Friday, June 09th, will be coming with a once-a-year astronomical event as sky gazers will be able to enjoy the so-called minimoon or Strawberry Moon. This is a rather different type of full moon, as instead of appearing larger than usual as, during a supermoon, it will seem slightly smaller than normal.
The Strawberry Moon will reach its fullest phase at 1309 GMT or 09:09 a.m. EDT. At the time, it will be below the horizon for watchers in the continental U.S. The best view of the minimoon, for them, will be either before or after the peak.
However, sky gazers in some parts of Alaska and those rising early in Hawaii may be able to enjoy the full spectacle. To ensure their best view of the minimoon, those interested should consult a moonrise and moonset calculator.
The Minimoon is Clear, But Why Strawberry Moon?
June’s full moon received its “minimoon” name because of its position near or at the apogee. This marks the point in the natural satellite’s orbit in which it is the farthest away from the sun. It is in perfect opposition to a supermoon. During such events, the moon is at perigee or its closest orbit point to our planet.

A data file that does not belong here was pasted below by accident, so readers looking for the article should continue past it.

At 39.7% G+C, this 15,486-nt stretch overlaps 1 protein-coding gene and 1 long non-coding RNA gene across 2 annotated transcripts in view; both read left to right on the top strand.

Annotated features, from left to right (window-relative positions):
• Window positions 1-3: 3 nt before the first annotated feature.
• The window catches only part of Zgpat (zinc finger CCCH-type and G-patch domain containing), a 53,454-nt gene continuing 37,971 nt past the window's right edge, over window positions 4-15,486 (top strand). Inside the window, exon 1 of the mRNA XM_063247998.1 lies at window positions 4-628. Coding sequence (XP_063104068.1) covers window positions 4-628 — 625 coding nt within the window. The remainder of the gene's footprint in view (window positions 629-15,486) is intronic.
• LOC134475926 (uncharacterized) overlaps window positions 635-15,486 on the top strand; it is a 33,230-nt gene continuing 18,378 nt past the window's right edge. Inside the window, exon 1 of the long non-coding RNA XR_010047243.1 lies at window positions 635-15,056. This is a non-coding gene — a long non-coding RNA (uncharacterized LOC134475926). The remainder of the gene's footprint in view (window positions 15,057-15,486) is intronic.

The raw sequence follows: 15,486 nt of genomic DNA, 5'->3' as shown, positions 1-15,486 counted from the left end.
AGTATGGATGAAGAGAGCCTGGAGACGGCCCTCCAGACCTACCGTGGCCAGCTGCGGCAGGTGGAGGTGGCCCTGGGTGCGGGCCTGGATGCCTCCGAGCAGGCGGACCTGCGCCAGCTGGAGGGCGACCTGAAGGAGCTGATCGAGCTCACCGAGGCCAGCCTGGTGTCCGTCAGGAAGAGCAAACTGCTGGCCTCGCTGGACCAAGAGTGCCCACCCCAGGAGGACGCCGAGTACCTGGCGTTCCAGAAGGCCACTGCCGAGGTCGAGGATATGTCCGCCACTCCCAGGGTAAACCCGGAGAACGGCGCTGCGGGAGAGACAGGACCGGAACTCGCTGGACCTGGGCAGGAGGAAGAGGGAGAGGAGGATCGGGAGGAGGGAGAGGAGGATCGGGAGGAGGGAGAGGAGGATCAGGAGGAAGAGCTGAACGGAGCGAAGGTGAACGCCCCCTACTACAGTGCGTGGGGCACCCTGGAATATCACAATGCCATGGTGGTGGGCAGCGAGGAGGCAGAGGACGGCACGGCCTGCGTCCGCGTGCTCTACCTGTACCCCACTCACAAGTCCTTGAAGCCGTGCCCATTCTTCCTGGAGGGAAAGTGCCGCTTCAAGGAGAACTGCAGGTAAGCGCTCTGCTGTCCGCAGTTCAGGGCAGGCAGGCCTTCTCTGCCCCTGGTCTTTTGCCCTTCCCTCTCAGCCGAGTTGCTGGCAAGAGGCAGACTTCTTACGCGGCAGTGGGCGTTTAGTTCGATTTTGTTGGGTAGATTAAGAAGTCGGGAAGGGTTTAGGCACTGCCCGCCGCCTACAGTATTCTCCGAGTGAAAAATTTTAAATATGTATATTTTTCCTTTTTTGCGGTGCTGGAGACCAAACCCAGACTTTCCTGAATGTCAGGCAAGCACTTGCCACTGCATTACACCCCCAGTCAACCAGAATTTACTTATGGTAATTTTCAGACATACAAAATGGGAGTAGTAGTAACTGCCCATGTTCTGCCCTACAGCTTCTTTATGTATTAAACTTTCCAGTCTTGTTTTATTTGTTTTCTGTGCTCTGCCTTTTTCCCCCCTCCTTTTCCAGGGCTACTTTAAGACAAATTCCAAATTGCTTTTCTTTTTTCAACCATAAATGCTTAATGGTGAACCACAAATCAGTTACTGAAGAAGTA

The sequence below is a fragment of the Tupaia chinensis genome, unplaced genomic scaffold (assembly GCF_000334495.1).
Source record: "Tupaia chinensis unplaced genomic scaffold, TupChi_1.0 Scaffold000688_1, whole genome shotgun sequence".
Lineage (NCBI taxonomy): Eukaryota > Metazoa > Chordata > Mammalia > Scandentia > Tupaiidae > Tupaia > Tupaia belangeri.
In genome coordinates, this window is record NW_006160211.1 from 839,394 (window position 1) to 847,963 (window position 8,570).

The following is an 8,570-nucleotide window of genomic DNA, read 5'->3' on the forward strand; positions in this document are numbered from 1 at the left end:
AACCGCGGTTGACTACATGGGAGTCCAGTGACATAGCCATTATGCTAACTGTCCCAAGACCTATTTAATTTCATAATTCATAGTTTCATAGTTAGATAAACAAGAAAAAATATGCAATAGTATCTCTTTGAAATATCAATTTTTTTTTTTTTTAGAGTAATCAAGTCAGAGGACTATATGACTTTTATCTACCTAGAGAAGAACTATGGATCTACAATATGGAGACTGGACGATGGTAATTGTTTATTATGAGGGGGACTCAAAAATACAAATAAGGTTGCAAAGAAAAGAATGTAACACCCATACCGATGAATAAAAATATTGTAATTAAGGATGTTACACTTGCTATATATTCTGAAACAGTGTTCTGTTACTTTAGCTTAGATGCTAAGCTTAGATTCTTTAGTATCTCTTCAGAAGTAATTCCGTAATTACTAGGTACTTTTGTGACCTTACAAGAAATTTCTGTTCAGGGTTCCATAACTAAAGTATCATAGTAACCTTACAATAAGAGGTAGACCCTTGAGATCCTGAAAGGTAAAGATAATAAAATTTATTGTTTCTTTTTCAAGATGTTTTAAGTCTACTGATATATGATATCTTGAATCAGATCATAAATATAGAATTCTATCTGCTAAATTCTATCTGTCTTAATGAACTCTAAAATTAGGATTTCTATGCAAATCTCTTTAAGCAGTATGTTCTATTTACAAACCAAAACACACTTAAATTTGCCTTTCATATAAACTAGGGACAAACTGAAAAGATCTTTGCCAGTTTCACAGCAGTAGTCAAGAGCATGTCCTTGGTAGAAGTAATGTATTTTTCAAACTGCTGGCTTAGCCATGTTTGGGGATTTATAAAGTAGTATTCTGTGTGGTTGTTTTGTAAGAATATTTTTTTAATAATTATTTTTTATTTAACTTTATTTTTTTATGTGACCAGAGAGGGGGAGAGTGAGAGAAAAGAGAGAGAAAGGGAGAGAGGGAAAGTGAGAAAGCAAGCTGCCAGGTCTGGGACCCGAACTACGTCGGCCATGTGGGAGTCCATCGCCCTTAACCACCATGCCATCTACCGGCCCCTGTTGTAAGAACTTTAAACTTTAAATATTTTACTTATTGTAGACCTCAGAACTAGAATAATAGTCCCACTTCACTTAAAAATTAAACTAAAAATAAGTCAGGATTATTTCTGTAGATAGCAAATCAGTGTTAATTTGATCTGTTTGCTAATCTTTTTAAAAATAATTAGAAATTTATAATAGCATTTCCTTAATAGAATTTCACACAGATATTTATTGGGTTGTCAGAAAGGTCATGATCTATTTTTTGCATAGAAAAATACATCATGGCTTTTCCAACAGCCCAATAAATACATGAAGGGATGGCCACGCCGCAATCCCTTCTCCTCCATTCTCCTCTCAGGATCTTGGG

Minimoons are generally slightly less luminous than a regular full moon. When compared to a supermoon, they also appear around 14 percent smaller.
“The difference between the largest and smallest full moon is only 4 arcminutes, near the limit of what the naked eye can detect,” states Ernie Wright, a lead visualizer at the NASA Scientific Visualization Studio.
The June full moon also comes with many names, all according to local traditions and lore. One of its most famous appellations is the “Strawberry Moon”. This is common among some of the native people of northeastern U.S. as it marks the ripening moment of wild strawberries in their regions.
As this event differs according to region, the name is hardly universal, so others call it the “Rose Moon” (European colonists) or the “Moon of Horses” (Celtic tradition), among others.
The minimoon is once a year only event, so those that cannot watch it at its apogee should at least check it out around 15 hours before or after this period. Also, the next chance of gazing at a “micro moon” will be on July 27, 2018.
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